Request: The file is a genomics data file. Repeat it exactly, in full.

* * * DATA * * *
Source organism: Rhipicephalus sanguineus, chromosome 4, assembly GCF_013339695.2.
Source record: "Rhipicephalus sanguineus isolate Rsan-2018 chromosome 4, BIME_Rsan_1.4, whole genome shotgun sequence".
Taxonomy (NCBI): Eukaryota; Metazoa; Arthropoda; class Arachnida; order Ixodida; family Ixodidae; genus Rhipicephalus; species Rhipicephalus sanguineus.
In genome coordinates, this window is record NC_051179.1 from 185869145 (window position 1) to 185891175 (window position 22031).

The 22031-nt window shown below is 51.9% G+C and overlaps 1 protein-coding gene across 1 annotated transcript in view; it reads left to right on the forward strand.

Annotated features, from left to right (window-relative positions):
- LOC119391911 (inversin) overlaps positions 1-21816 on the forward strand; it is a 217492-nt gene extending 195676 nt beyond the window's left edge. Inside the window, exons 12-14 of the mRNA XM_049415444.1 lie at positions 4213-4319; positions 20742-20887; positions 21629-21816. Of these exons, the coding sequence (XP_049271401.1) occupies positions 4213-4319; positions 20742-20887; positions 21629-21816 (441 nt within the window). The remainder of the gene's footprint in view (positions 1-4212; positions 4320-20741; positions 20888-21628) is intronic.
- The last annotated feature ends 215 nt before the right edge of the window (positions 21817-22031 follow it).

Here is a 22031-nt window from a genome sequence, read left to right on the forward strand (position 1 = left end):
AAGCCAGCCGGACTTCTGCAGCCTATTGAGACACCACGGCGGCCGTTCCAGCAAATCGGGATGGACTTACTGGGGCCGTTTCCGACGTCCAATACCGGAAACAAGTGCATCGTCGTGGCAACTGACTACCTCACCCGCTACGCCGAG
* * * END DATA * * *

Source organism: Rhipicephalus sanguineus, chromosome 4, assembly GCF_013339695.2.
Source record: "Rhipicephalus sanguineus isolate Rsan-2018 chromosome 4, BIME_Rsan_1.4, whole genome shotgun sequence".
Taxonomy (NCBI): Eukaryota; Metazoa; Arthropoda; class Arachnida; order Ixodida; family Ixodidae; genus Rhipicephalus; species Rhipicephalus sanguineus.
In genome coordinates, this window is record NC_051179.1 from 185869145 (window position 1) to 185891175 (window position 22031).

The 22031-nt window shown below is 51.9% G+C and overlaps 1 protein-coding gene across 1 annotated transcript in view; it reads left to right on the forward strand.

Annotated features, from left to right (window-relative positions):
- LOC119391911 (inversin) overlaps positions 1-21816 on the forward strand; it is a 217492-nt gene extending 195676 nt beyond the window's left edge. Inside the window, exons 12-14 of the mRNA XM_049415444.1 lie at positions 4213-4319; positions 20742-20887; positions 21629-21816. Of these exons, the coding sequence (XP_049271401.1) occupies positions 4213-4319; positions 20742-20887; positions 21629-21816 (441 nt within the window). The remainder of the gene's footprint in view (positions 1-4212; positions 4320-20741; positions 20888-21628) is intronic.
- The last annotated feature ends 215 nt before the right edge of the window (positions 21817-22031 follow it).

Here is a 22031-nt window from a genome sequence, read left to right on the forward strand (position 1 = left end):
AAGCCAGCCGGACTTCTGCAGCCTATTGAGACACCACGGCGGCCGTTCCAGCAAATCGGGATGGACTTACTGGGGCCGTTTCCGACGTCCAATACCGGAAACAAGTGCATCGTCGTGGCAACTGACTACCTCACCCGCTACGCCGAG